After Death, Don’t Leave Your Loved Ones This Headache

This week’s Slott Report Mailbag looks into beneficiaries, inherited IRAs, RMDs and annuities. As always, we recommend you work with a competent, educated financial advisor to keep your retirement nest egg safe and secure.


A spouse inherits a Savings and Investment Plan from her husband at his death. She fails to name her beneficiaries, and has been taking RMDs until her own death this past October. The employer distributes accounts to her estate (in process) because no beneficiaries were on file. Can her only heirs, her two sons, effect rollovers to respective Inherited IRAs as we are well within the 60 day rule? Or do they lose eligibility to do so when it was paid to the estate? Can the sons still provide evidence of beneficiary status after the fact?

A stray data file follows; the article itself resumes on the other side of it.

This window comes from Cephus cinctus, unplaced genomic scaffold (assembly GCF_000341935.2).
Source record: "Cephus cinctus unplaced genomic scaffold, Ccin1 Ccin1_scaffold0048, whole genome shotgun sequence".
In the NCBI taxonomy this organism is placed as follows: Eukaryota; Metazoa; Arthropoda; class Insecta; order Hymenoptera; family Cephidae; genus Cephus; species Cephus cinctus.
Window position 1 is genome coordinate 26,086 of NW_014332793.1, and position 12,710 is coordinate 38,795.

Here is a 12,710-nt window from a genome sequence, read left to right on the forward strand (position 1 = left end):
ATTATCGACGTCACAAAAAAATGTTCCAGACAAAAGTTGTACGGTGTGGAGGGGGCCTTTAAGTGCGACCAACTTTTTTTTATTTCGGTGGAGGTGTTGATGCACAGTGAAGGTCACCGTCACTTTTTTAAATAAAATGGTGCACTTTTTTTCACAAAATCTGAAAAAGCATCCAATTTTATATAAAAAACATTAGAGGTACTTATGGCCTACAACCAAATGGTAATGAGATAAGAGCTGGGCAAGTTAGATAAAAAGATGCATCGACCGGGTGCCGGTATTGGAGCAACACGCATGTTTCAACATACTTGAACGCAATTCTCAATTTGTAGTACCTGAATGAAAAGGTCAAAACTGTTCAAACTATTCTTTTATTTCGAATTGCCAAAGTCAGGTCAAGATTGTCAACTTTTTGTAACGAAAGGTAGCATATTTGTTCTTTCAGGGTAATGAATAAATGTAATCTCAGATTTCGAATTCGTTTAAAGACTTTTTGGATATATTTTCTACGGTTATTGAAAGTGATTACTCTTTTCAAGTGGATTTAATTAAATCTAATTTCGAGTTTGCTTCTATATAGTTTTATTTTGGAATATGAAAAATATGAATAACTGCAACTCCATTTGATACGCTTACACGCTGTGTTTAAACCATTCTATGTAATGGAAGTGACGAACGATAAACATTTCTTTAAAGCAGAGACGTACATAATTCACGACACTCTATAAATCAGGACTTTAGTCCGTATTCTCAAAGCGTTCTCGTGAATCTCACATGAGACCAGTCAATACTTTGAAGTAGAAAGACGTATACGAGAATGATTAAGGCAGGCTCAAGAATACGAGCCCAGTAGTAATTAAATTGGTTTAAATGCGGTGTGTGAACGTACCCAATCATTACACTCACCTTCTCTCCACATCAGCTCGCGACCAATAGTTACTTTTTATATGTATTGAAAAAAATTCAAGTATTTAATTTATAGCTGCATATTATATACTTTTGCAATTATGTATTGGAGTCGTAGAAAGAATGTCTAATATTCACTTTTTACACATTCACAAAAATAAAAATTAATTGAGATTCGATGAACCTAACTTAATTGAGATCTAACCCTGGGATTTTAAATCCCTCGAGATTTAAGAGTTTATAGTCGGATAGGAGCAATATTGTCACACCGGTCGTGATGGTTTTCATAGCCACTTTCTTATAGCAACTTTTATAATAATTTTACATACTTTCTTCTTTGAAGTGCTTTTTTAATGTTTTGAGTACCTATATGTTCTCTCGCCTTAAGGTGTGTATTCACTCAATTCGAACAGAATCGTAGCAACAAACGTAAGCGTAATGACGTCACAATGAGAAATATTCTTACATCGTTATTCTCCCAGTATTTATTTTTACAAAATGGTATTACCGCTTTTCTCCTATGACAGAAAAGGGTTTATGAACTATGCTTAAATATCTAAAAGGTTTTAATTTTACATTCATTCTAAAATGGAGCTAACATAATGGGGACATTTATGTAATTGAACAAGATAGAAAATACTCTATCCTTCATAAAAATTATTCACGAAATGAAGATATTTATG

Thank you. – Lou


There is no way to roll over those funds into inherited IRAs. An estate is a non-spouse beneficiary, and a non-spouse beneficiary cannot do a rollover. The distributed funds are taxable, and there’s nothing that can be done at this point to stop that.


Hello Mr. Slott,

I met you years ago at the AZ estate planners council.  I just read your article about annuitized IRA accounts not being able to be calculated toward your RMD of other annuities.  My confusion is around the Fair Market Value the insurance companies send out every year.  I would have assumed you could use that to determine that there was excess which could then reduce the withdrawal from another IRA?

Is there a reason my thought is way off?

Thank you. – Darren


There are a lot of grey areas when it comes to IRAs and annuities. That said, if you’re annuitizing a contract over a life expectancy or over a joint life expectancy, it’s not going to be able to be aggregated with other accounts. Essentially, once annuitized in such a manner, the annuity becomes a pension.